If you’re looking for evidence that local newspapers play a vital role in regional Australia, you don’t need to look any further than northern New South Wales. After the local News Corp paper, the Northern Star, suspended its print edition earlier this year, a group of the company’s former journalists launched the Northern Rivers Times, a free weekly newspaper serving a stretch from Tweed Heads to Grafton. The eighty-page first edition reflected the demand from local advertisers as well as readers.
The team behind the paper says that a circulation of about 15,000 will make the Northern Rivers Times a viable business. The early signs are good: when they first announced the new paper, they reported receiving more than 16,000 messages of encouragement, and on the day the first issue appeared nearly 900 emails arrived from businesses, the community and politicians — not only from the northern rivers area but from all over the state. The first three issues have covered a diverse range of topics, including local council news, community events, education, health and sport, and each edition includes a TV guide, classifieds and a community billboard. The paper’s aim is to meet audiences wherever they are and whatever they want, and not just online.
Almost since the first European settlers arrived, regional and community newspapers have been at the heart of Australian life. But last summer’s bushfires and this year’s pandemic have accelerated the collapse of local papers that had already been shrinking in the face of digital disruption.
In April, with sales and advertising down during the first wave of Covid-19, Australian Community Media, which owns 160 regional newspapers including the Canberra Times, the Newcastle Herald, the Border Mail and the Bendigo Advertiser, temporarily suspended its non-daily print editions and shut down four printing sites. News Corp, which has the largest network of local papers, stopped the print editions of more than a hundred community newspapers and converted most of its titles to digital-only.
All told, according to the Public Interest Journalism Initiative, more than 200 news outlets have been suspended or closed since January 2019, 80 per cent of them during the pandemic. This has left a critical gap in local news provision.
But the trend isn’t all one way. News Corp announced last month that it will launch fifteen new digital-only mastheads in major centres of regional Victoria, New South Wales and South Australia this year, with a plan to establish up to fifty digital titles across Australia over the next three years. News Corp also foreshadowed the return of the print versions of three local papers in Sydney — the Wentworth Courier, the Mosman Daily and the North Shore Times.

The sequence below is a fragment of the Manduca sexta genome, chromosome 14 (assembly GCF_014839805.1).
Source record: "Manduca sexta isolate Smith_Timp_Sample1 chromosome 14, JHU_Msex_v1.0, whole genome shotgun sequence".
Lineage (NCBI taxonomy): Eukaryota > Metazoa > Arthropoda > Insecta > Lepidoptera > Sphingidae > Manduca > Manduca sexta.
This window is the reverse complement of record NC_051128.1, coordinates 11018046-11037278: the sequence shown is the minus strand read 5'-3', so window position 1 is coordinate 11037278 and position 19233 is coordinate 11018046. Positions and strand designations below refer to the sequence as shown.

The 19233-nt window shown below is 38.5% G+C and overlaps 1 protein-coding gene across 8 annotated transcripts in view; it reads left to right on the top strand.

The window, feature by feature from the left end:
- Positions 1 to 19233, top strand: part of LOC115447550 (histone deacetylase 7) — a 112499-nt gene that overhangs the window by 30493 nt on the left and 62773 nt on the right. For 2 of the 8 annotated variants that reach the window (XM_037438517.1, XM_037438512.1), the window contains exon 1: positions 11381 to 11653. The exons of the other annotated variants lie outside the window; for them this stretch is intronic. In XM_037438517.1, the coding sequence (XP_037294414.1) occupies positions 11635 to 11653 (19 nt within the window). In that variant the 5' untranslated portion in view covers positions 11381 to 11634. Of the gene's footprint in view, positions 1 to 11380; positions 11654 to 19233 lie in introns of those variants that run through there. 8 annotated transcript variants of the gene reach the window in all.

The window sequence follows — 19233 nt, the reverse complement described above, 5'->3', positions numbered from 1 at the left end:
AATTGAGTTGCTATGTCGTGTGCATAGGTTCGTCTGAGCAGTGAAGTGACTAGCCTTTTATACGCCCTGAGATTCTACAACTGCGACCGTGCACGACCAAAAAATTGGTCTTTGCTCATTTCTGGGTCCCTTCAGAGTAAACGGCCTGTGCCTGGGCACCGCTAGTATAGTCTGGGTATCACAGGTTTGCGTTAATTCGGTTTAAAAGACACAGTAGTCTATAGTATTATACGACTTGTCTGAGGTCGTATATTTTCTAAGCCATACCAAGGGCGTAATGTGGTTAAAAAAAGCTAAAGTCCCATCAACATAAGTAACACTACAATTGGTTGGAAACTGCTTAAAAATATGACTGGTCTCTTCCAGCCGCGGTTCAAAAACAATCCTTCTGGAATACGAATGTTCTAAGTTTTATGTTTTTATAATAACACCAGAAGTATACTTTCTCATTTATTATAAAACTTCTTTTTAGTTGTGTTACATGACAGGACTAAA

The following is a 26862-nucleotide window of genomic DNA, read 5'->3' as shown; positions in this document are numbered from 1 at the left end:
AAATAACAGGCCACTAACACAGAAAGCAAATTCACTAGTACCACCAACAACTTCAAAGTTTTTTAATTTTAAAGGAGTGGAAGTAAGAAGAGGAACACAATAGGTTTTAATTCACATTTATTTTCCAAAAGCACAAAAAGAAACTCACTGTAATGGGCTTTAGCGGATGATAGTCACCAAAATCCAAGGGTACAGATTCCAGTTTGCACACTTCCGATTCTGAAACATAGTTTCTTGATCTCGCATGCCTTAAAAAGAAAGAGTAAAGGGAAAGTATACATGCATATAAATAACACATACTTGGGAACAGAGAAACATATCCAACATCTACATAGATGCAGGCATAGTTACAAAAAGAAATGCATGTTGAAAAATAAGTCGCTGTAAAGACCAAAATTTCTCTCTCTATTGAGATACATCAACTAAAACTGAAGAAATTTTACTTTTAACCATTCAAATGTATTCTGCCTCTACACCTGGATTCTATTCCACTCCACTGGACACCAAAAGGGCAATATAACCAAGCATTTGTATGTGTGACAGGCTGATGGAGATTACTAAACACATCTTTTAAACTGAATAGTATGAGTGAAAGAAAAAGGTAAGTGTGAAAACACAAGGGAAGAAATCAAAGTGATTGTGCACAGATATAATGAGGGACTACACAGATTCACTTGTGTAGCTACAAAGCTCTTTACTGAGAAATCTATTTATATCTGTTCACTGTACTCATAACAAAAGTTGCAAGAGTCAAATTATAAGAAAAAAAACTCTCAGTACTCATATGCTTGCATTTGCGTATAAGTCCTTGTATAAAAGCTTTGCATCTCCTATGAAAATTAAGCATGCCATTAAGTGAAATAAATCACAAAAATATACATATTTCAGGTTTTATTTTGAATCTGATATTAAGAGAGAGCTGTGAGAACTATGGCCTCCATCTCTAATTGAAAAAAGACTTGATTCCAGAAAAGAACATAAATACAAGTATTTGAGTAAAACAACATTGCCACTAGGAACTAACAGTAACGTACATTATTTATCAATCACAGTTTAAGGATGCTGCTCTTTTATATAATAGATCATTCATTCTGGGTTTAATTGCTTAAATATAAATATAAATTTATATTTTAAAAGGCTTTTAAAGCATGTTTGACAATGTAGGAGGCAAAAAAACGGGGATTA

Meanwhile, community-backed papers have emerged in a range of regional towns where existing print editions had been suspended. The new papers include the Yass Valley Times, the Southern Highlands Express, the News in Naracoorte, South Burnett Today, the West Queensland Echo, Wet Tropic Times, the Ararat Advocate, the Hunter River Times and the Braidwood Changing Times, with more in the pipeline.
This flurry of activity has a clear message: local news is essential for regional communities. These communities want their stories told. But while these new ventures are a cause for optimism, not all towns will benefit. Other measures are needed to preserve and expand the strengths of local news-gathering.
When we surveyed 2038 news consumers in regional areas across Australia in November and December last year, we found that a majority of them (88 per cent) — and especially those with lower socioeconomic backgrounds — access local news sources regularly. One in five reported having been affected by the closure or merger of a news service in their area in the past five years. If we conducted the survey again today, the affected number would likely be much higher.
Not only did one in five respondents say they had lost a local news service, one in four said they had no local TV news service or newspaper. One in three said there was no local commercial radio servicing their community, and more than half (55 per cent) told us ABC local radio doesn’t have a presence in their area.
Instead, almost a quarter were accessing local social media sites to get local news. The use of these sites is growing: almost half of the respondents said they have joined a social media group, such as Facebook Groups or group chats on WhatsApp, to get local news. These hyperlocal sites are now the fourth-most-used source of local news among regional news consumers.
Our study reveals that people who live in areas that have lost a local newspaper or TV news service believe the loss of local information has reduced their sense of belonging. According to these consumers, the remaining news offerings in their area are not meeting their needs.
This lack of satisfaction is serious, because people in regional Australia rely more heavily on local news services than do their counterparts in cities. The Digital News Report: Australia 2020 shows that more than twice as many regional news consumers access local newspapers (24 per cent) compared with city consumers (11 per cent).